Generating C with ANTLR 3
Jim Idle - jimi|at|temporal-wave|dott|com www.linkedin.com/in/jimidle
In sync with ANTLR 3 Development, however RewriteTokenStream is not yet implemented.
The C code generation templates and C runtime for ANTLR 3 are in-sync with ANTLR release 3.1
Finding Example Grammars
If you are looking for the example projects, visit the downloads section of the main ANTLR page. Half way down the page is the examples tar/zip. Download this and expand it. In there is a subdirectory 'C' with VS2005 projects (also easy to build manually on UNIX).
The C runtime and therefore the code generated to utilize the runtime reflects the object model of the Java version of the runtime as closely as a language without class structures and inheritance can. Compromises have only been made where performance would be adversely affected such as minimizing the number of pointer to pointer to pointer to function type structures that could ensue through trying to model inheritance too exactly. Other changes include the use of token and string factories to minimize the number of calls to system functions such as calloc().
The generated code is free threading (subject to the systems calls used on any particular platform being likewise free threading) and while I am not exactly certain that this is at all useful, it seems silly to write C code that is not free threading these days unless there is some over arching reason to avoid it.
As there is no such thing as an object reference in C, I chose to create a number of typedef structs that reflect the calling interface chosen by Terence in the Java version of the same. The initialization of a parser, lexer, input stream or internal structure therefore consists of allocating the memory required for an instance of the typedef struct that represents the interface, initializing any counters, pointers and buffers etc, then populating a number of pointers to functions that implement the equivalent of the methods in the Java class.
The use and initialization of the C versions of a parser is therefore similar to the examples given for Java, but with a bent towards C of course. You should also be aware of memory allocation and freeing operations in certain environments such as Windows, where you cannot allocate memory in one DLL and free it in another.
The runtime provides a number of structures and interfaces that I have found useful when writing action and processing code within java parsers, and furthermore were required by the C runtime code if I was not to depart too far from the logical layout of the Java model. These include the C equivalents of String, List, Hashtable, Vector and Trie, implemented by pointers to structures. These are freely available for your own programming needs.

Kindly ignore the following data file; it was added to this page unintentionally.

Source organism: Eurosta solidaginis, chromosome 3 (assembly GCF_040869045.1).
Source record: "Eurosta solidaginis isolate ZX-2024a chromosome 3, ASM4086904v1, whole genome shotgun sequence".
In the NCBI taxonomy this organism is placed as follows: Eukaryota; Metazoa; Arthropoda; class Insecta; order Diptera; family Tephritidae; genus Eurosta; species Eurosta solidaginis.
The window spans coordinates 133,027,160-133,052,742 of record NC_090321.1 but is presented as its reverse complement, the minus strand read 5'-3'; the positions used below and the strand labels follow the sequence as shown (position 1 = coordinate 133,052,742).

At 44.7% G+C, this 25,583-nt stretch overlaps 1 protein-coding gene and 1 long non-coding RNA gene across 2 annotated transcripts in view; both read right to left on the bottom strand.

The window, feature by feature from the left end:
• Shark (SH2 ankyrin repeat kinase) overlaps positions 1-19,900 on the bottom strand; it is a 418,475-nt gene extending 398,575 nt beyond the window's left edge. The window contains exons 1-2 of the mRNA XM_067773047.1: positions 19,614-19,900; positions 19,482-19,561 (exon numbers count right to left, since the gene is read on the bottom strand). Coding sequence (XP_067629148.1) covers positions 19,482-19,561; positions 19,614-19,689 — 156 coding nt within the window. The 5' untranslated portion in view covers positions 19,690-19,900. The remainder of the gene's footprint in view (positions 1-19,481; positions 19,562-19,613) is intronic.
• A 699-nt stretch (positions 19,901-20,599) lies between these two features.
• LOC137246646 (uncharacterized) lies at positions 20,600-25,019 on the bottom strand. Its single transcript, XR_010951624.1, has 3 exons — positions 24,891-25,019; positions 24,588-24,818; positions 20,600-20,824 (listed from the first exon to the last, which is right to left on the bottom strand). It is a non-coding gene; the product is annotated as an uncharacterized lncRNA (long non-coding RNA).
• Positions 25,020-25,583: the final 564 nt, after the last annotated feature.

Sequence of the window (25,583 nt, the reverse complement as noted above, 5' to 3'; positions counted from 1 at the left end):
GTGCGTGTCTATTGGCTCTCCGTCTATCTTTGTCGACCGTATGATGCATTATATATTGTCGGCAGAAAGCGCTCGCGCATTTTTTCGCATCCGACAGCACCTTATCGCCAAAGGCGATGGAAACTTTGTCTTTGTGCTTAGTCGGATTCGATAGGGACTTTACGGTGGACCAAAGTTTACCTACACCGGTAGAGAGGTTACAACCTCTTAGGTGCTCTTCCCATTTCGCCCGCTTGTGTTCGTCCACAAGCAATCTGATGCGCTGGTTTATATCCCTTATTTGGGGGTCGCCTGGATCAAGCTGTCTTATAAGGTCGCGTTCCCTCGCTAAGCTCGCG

A goal of the generated code was to minimize the tracking, allocation and freeing of memory for reasons of both performance and reliability. In essence any memory used by a lexer, parser or tree parser is automatically tracked and freed when the instance of it is released. There are therefore factory functions for tokens and so on such that they can be allocated in blocks and parceled out as they are required. They are all then freed in one go, minimizing the risk of memory leaks. This has only one side effect, being that if you wish to preserve some structure generated by the lexer, parser or tree parser, then you must make a copy of it before freeing those structures, and track it yourself after that. In practice, it is easy enough not to release the antlr generated components until you are finished with their results.
I have constructed the C code such that it will compile on any reasonable ANSI C compiler in either 64 or 32 bit mode, with all warnings turned on. This is true of both the runtime code and the generated code and has been tested with Visual Studio .Net (2003, 2005 and 2008) and later versions of gcc on Redhat and Ubuntu Linux, as well as on AIX 5.2/5.3, Solaris 9/10, HPUX 11.xx, OSX (PowerPC and Intel), Cygwin and MingW.
The C runtime is constructed such that the library can be integrated as an archive library, a shared library or DLL, or by integrating the source code into your own project or source code set (though this is not recommended, stick to linking with the libraries).
The C runtime is link compatible with C++ and Objective C. The generated code can also be compiled as C++ and you can embed C++ code in your grammars - use the relevant compiler link or option to force the C to compile as C++. The generated code can also be compiled by the objective C compiler.
It is C (well written and documented I hope to claim) and basic testing of performance against the Java runtime, using the JDK1.6 source code, and the Java parser provided in the examples (which is a tough test as it includes backtracking and memoization) show that the C runtime uses about half the memory and is between 2 and 3 times the speed. Tests of non-backtracking, non-memoizing parsers, indicate results significantly better than that.
Documentation on using the C Target has now transferred to the generated doxygen documentation, linked from the main ANTLR Home page and at: http://www.antlr.org/api/C/index.html;